Kennebunk public hearings set on veterans property and other zoning issues


KENNEBUNK – Public hearings on three zoning proposals – including a contract zone that would allow a non-profit organization to build a suitable and accessible home for an injured veteran – are scheduled for the board meeting of the January 11.

The hearings are scheduled before a special city meeting, which is scheduled to take place on March 15.

Homes for Our Troops are building houses adapted for seriously injured military personnel who have served in theaters of war in Iraq and Afghanistan since September 11, 2001, according to the agency’s website. Homes for Our Troops has built 324 homes across the country since its founding in 2004, and 73 more are underway. This would be his first home in Maine.

Homes for Our Troops is proposing to build a home for a veteran at 14 Perkins Lane. The single-family home would be located on land that ultimately is not as large as it was supposed to be in the multiple real estate listing service. According to Homes for Our Troops attorney Ralph Austin, the lot was listed in municipal assessment records as 3.3 acres. The agency learned after its purchase in 2019 that the land was slightly smaller than the minimum land size of three acres, and with the wetlands, the net building land is 2.5 acres – hence the demand for a contract area.

The property’s septic design was approved in 2020.

The planning council held its own public hearing on December 13 and voted unanimously to send the matter to the board of directors with a positive recommendation that it be included in the mandate of the special meeting of the city of March 15.

Kennebunk City lawyer Natalie Burns told the board on December 28 that under the agreement with Homes for Our Troops, the veteran assumes full ownership of the property in 10 years. .

During the planning board meetings it was discussed whether there was any land available that could be added to the parcel, and there is not.

At the restricted board meeting, member Sally Carpenter asked if there was any fear of setting a precedent.

“Each contract area is seen on its own merits,” Burns said, and therefore does not set a precedent.

The five board members present voted to approve the referral of the matter to open court, as they did for a proposed purchase of city-owned land on Plummer Lane and an amendment to zoning that would reduce the width of the lot for multi-family homes. in the mixed-use residential and commercial district of York Street, 200 feet wide to 100 feet wide.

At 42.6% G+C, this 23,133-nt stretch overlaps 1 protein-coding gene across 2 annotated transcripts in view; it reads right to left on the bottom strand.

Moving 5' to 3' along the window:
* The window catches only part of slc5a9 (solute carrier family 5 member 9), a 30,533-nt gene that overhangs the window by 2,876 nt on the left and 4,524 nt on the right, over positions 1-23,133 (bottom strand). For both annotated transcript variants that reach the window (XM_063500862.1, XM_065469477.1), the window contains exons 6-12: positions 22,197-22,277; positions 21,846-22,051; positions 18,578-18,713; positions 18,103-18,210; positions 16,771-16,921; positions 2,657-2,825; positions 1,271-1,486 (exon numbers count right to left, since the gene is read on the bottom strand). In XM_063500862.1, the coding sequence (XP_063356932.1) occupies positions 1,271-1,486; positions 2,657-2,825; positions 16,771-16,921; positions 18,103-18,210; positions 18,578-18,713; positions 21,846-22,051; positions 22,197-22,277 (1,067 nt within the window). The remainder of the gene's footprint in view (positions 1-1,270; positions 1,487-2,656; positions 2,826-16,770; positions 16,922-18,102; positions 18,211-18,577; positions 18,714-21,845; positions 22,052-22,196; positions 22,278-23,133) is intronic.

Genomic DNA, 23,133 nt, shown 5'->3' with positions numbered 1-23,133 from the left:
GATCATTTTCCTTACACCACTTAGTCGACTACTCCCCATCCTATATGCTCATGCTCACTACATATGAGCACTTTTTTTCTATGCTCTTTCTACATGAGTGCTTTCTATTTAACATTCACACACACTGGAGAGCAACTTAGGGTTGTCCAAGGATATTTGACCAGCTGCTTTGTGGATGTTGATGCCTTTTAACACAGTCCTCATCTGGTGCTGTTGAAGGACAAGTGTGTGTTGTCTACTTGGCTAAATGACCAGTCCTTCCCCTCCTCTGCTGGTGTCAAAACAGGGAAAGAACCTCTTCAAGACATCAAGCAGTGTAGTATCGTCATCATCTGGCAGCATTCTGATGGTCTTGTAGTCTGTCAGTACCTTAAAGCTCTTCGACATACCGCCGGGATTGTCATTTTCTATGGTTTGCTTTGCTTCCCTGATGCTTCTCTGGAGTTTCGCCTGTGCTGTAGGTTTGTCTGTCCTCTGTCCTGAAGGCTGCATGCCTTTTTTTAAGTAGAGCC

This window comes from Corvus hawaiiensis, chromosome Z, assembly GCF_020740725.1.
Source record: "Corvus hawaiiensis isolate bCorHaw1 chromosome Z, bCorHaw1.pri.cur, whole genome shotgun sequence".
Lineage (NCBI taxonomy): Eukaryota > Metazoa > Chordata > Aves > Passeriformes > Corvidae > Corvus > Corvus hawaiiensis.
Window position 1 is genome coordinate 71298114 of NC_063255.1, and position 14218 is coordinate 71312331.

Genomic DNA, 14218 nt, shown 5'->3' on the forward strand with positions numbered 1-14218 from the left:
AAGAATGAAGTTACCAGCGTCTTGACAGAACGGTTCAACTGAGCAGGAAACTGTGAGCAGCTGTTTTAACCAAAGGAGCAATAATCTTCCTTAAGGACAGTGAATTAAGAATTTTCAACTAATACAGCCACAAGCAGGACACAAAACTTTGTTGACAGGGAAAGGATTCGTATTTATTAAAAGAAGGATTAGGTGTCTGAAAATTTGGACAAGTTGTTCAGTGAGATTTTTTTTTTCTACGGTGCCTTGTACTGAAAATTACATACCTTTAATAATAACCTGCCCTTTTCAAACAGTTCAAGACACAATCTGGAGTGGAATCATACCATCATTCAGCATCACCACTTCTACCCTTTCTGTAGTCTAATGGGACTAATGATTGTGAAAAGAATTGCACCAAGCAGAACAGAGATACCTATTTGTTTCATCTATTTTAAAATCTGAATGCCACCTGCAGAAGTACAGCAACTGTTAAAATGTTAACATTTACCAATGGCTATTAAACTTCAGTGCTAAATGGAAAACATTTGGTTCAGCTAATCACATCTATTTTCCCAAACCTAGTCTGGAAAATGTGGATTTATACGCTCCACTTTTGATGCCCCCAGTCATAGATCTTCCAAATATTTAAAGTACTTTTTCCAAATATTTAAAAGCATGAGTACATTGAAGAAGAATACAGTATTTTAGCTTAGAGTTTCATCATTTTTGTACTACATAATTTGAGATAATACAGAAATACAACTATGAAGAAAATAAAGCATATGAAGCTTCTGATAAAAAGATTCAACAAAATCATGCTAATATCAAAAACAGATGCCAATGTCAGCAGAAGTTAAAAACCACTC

According to a summary from town planner Brittany Howard to the town planning board, which she said was based on the table provided by the applicant, only 21 of the 72 lots in the neighborhood would be authorized for multi-family projects under the width restriction. current.

“If the district’s goal is to encourage mixed development, the current lot width thresholds are a limiting factor for lot development,” Howard wrote, in part. She noted that the boundaries of the development, including parking requirements, requirements for perimeter green stripes, lot coverage, setbacks and other design criteria, would remain in place.

The change would only apply to multi-family homes proposed for the district.

Applicants seeking the proposal are Pete and Katie Gay of York, who have told town planning council through their property consultants that the plot they own, Tax Map 54, Lot 129, would be perfect for multi-family use.

City engineer Chris Osterrieder told the board the change would benefit several plots in the district and provide more density.

The council also agreed to hold a public hearing on a proposed sale of municipal property on Plummer Lane.

Burns said one of the plots is not buildable and has no value to anyone except the foothills. She said the board might want to discuss whether to sell it to abutters or offer it up for auction, acknowledging the auction pool might be small.

An owner whose land abuts two city-owned plots asked if the Municipality would sell them and indicated that he was willing to acquire all of the land adjacent to his property or share the acquisition with other adjacent owners on Plummer Lane.

The municipality acquired the property in 1975 and 1980.

A selected board member, Carpenter, asked why the city bought the property, but no one seemed to know.

One plot is leftover land, the other was under development at some point, Osterrieder told some members of the board. He said the person interested in the property would use it as a buffer for current holdings for the purpose of developing multi-family housing.

Osterrieder said there had been no formal offer on the property and he was looking to ask the board to look after an individual or the neighborhood as a whole.

Some board meetings, hosted through Zoom, start at 6:30 pm Instructions for joining the meetings are on the agenda, which are usually posted on Friday afternoons at

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